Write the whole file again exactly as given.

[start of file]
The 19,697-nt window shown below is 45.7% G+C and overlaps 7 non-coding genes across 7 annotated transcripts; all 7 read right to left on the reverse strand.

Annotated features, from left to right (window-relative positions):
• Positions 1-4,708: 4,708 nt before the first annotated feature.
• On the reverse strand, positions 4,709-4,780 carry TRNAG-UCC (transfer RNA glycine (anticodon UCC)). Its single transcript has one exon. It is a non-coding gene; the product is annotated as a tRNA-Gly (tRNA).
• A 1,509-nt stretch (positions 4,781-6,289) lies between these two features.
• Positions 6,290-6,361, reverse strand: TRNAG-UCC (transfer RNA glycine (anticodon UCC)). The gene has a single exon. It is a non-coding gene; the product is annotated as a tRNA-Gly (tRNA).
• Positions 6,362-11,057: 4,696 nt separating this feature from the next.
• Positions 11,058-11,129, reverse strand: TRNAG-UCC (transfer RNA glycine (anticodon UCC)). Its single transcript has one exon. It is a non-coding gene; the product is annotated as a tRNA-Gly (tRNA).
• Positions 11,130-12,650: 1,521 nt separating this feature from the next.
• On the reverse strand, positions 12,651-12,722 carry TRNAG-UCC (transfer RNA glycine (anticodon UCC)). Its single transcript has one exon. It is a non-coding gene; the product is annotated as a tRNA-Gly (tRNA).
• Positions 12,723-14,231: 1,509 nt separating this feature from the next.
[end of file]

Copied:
The 19,697-nt window shown below is 45.7% G+C and overlaps 7 non-coding genes across 7 annotated transcripts; all 7 read right to left on the reverse strand.

Annotated features, from left to right (window-relative positions):
• Positions 1-4,708: 4,708 nt before the first annotated feature.
• On the reverse strand, positions 4,709-4,780 carry TRNAG-UCC (transfer RNA glycine (anticodon UCC)). Its single transcript has one exon. It is a non-coding gene; the product is annotated as a tRNA-Gly (tRNA).
• A 1,509-nt stretch (positions 4,781-6,289) lies between these two features.
• Positions 6,290-6,361, reverse strand: TRNAG-UCC (transfer RNA glycine (anticodon UCC)). The gene has a single exon. It is a non-coding gene; the product is annotated as a tRNA-Gly (tRNA).
• Positions 6,362-11,057: 4,696 nt separating this feature from the next.
• Positions 11,058-11,129, reverse strand: TRNAG-UCC (transfer RNA glycine (anticodon UCC)). Its single transcript has one exon. It is a non-coding gene; the product is annotated as a tRNA-Gly (tRNA).
• Positions 11,130-12,650: 1,521 nt separating this feature from the next.
• On the reverse strand, positions 12,651-12,722 carry TRNAG-UCC (transfer RNA glycine (anticodon UCC)). Its single transcript has one exon. It is a non-coding gene; the product is annotated as a tRNA-Gly (tRNA).
• Positions 12,723-14,231: 1,509 nt separating this feature from the next.